What is bedwetting and how is it treated?

No child likes to wake up in a wet bed. Nevertheless, bedwetting is a normal scenario for a lot of families worldwide. As parents, we want to help our child get diaper-free as quickly as possible, but when it takes longer than expected, the result can be despair and frustration.

Enuresis nocturnal

The majority of children are able to control day-time urination by the age of three, but often it takes a little longer to gain nighttime bladder control. If your child is more than five years old and wets the bed at night, doctors call it enuresis nocturnal. Enuresis nocturnal means ”involuntary nocturnal urination” also known as bedwetting. Bedwetting is a very common condition that affects children worldwide.

Bedwetting can be divided into two categories; primary and secondary. Children in the primary category have never been dry at night, while children in the secondary category experience involuntary urination during the night. Often, the child has been dry for more than six months and then suddenly starts wetting the bed again.

Causes of bedwetting

The ability to control the bladder varies from child to child, but if your child is more than 5 years old and still wets the bed at night, it probably means that he/she has not yet developed the necessary skills to stay dry at night. Normally, the hormone ADH tells the kidneys that the urine production must be slowed at night. Some children do not produce enough of this hormone, which means their kidneys continue to produce urine at the same rate as during the day. This may be one of the reasons for bedwetting. When your child gets older, they will gradually produce more of this hormone, causing bedwetting to become less frequent, and eventually to stop entirely. Bedwetting can also be caused by psychosocial stress, or have physical causes such as a metabolic disorder like diabetes, external pressure on the bladder caused by constipation, or a urinary tract infection.

No matter the cause, there is no need to worry. Every child develops in their own way and pace. Be patient, support, and help your child stay dry and comfortable during the night.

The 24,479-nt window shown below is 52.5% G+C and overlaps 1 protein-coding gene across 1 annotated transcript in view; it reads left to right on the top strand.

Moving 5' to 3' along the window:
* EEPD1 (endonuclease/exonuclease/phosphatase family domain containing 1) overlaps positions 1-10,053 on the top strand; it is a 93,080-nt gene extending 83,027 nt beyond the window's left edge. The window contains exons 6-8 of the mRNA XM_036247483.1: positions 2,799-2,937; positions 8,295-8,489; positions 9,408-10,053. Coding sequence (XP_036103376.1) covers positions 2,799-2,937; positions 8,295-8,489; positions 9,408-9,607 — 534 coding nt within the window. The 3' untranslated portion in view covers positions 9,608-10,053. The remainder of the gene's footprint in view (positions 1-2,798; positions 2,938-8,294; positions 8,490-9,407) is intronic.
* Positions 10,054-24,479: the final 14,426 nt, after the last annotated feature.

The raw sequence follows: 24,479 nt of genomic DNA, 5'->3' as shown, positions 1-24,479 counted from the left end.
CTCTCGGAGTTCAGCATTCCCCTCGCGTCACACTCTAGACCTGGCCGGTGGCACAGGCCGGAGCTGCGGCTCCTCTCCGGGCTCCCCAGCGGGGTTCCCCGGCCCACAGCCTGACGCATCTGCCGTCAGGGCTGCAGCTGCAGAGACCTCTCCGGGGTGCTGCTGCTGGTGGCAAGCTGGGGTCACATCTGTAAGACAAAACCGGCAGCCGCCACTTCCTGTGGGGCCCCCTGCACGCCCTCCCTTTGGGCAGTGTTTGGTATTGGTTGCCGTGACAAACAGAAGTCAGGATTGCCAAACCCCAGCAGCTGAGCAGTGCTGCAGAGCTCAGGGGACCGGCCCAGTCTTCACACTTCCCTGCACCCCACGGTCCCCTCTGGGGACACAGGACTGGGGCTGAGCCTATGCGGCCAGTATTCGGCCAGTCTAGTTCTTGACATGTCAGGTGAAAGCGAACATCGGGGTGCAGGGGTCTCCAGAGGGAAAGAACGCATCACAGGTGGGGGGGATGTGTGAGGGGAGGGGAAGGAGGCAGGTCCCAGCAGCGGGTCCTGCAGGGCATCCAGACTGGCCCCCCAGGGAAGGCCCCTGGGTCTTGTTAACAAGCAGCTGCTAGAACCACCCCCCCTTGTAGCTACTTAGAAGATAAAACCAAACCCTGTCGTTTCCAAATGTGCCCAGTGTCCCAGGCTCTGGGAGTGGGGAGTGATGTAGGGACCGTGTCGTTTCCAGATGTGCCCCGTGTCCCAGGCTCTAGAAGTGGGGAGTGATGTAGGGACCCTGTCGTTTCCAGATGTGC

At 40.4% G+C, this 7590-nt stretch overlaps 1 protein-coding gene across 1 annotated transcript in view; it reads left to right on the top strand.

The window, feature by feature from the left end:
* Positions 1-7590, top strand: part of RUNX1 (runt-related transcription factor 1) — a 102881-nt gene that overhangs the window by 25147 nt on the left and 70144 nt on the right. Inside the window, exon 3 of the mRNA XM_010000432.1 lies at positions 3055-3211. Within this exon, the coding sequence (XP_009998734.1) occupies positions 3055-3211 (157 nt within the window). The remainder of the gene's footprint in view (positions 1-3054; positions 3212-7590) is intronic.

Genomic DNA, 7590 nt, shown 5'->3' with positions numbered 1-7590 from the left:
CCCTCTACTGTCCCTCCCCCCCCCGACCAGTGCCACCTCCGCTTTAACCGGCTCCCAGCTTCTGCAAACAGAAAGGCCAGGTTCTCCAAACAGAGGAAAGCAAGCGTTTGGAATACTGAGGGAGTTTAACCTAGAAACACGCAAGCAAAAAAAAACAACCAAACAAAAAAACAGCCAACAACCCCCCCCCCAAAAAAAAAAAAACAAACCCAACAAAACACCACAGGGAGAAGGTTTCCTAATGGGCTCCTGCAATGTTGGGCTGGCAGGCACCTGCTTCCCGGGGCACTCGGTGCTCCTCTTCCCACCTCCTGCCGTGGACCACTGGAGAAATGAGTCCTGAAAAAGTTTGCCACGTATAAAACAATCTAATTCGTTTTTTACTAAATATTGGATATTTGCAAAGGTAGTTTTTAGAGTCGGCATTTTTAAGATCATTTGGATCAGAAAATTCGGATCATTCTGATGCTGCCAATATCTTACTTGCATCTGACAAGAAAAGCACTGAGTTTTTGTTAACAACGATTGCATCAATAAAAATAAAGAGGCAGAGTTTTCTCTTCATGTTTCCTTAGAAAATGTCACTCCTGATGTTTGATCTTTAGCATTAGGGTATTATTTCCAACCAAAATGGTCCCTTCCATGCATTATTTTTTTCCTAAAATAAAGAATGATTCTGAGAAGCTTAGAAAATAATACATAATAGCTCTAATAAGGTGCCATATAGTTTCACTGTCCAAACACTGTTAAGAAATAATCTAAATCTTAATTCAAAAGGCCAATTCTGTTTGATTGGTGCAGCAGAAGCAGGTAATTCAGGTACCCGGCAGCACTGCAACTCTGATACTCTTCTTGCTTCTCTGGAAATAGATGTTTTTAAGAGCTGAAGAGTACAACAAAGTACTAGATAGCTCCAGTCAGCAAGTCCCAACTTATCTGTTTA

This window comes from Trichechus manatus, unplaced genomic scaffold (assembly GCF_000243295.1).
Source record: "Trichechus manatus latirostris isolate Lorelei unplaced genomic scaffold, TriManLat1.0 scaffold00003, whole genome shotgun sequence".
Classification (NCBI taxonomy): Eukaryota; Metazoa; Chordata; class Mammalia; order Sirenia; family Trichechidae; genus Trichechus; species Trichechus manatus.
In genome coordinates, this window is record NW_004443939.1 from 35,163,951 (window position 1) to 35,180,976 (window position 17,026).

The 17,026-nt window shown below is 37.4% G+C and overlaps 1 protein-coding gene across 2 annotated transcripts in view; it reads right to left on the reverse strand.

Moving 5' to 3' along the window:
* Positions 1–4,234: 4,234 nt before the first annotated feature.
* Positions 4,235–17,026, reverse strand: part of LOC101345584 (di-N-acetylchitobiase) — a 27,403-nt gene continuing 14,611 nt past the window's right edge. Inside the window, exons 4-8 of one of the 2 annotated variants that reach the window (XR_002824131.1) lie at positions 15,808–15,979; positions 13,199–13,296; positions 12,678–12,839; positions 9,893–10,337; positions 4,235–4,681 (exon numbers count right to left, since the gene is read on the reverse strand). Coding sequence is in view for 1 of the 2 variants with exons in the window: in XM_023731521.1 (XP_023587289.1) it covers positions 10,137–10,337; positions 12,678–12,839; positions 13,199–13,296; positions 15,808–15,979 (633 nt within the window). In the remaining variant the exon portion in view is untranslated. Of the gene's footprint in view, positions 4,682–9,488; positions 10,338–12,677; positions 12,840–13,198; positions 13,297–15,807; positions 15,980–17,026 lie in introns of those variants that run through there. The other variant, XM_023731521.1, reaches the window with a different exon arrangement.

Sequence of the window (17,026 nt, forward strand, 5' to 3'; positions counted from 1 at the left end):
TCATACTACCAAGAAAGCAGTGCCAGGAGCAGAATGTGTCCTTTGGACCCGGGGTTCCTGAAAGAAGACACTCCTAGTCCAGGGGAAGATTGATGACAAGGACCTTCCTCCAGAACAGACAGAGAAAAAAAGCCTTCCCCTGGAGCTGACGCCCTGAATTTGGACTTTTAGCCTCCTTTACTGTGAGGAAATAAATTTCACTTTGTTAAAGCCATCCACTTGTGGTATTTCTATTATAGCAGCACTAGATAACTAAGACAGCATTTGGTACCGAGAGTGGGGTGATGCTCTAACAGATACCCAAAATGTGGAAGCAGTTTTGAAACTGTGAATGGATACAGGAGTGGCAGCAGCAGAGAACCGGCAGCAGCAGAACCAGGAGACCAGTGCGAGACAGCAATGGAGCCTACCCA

How is bedwetting treated?

The majority of children will outgrow bedwetting without ever needing any kind of treatment. As parents it can be hard to determine whether your child’s bedwetting is something that will pass on its own, or if treatment is needed. The treatment method always depends on the underlying cause of the bedwetting. Therefore it is crucial to get your child examined by a doctor, who, together with you, will decide if and which treatment will be the best option for your child. In many cases treatment might not be necessary at all.

Treatment methods

The most common treatment methods of bedwetting are a bedwetting alarm, or medical treatment. The bedwetting alarm is a special kind of alarm that instantly wakes your child when he/she wets the bed. When your child’s sleep is interrupted their brain is forced to control the bladder and thereby prevent further accidents. This method is very effective, but only if your child is ready and motivated to try the alarm device.

The other treatment option is to have the doctor prescribe a drug called desmopressin acetate (DDAVP). DDAVP is made from the hormone "vasopressin” and works by decreasing the volume of urine at night. A pill with DDAVP is given an hour before bedtime for a shorter period of time.

When to take action?

Treatment is usually initiated before your child starts school. Around this age, your child is typically old and motivated enough for the treatment to be a success. You will quickly notice if the treatment is working, as the child’s self-esteem and wellbeing will increase significantly.

We always advise you to contact your family doctor if your child wets the bed at night. The doctor will diagnose your child and talk to you about the different causes and treatment possibilities.

Read more on how you can support your child the best way possible in this blog or see our Bambo Dreamy Night Pants  for comfortable and dry nights.

Source: Camilla Vogt Pedersen, international nurse, ABENA.